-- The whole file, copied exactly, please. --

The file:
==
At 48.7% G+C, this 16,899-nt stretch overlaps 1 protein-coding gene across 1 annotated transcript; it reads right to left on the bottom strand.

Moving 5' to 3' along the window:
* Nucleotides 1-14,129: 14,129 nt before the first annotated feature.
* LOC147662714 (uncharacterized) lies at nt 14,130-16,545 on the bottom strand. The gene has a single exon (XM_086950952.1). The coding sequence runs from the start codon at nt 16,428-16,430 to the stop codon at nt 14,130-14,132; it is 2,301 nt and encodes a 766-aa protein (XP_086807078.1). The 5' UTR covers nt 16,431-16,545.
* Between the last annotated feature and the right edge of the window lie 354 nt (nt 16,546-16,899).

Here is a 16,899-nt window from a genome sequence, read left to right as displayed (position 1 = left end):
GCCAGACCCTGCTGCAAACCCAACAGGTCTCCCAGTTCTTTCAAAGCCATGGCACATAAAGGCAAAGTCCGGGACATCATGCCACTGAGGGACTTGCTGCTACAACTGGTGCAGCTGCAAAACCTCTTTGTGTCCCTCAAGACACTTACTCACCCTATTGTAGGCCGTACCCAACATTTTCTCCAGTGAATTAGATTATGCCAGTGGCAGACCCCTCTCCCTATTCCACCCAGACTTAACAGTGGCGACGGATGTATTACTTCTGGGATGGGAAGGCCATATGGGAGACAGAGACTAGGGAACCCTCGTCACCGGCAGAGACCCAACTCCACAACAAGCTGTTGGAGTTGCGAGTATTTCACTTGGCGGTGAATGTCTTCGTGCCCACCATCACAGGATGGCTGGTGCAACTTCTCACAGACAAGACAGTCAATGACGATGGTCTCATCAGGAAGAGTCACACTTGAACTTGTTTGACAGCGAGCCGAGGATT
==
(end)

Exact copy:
At 48.7% G+C, this 16,899-nt stretch overlaps 1 protein-coding gene across 1 annotated transcript; it reads right to left on the bottom strand.

Moving 5' to 3' along the window:
* Nucleotides 1-14,129: 14,129 nt before the first annotated feature.
* LOC147662714 (uncharacterized) lies at nt 14,130-16,545 on the bottom strand. The gene has a single exon (XM_086950952.1). The coding sequence runs from the start codon at nt 16,428-16,430 to the stop codon at nt 14,130-14,132; it is 2,301 nt and encodes a 766-aa protein (XP_086807078.1). The 5' UTR covers nt 16,431-16,545.
* Between the last annotated feature and the right edge of the window lie 354 nt (nt 16,546-16,899).

Here is a 16,899-nt window from a genome sequence, read left to right as displayed (position 1 = left end):
GCCAGACCCTGCTGCAAACCCAACAGGTCTCCCAGTTCTTTCAAAGCCATGGCACATAAAGGCAAAGTCCGGGACATCATGCCACTGAGGGACTTGCTGCTACAACTGGTGCAGCTGCAAAACCTCTTTGTGTCCCTCAAGACACTTACTCACCCTATTGTAGGCCGTACCCAACATTTTCTCCAGTGAATTAGATTATGCCAGTGGCAGACCCCTCTCCCTATTCCACCCAGACTTAACAGTGGCGACGGATGTATTACTTCTGGGATGGGAAGGCCATATGGGAGACAGAGACTAGGGAACCCTCGTCACCGGCAGAGACCCAACTCCACAACAAGCTGTTGGAGTTGCGAGTATTTCACTTGGCGGTGAATGTCTTCGTGCCCACCATCACAGGATGGCTGGTGCAACTTCTCACAGACAAGACAGTCAATGACGATGGTCTCATCAGGAAGAGTCACACTTGAACTTGTTTGACAGCGAGCCGAGGATT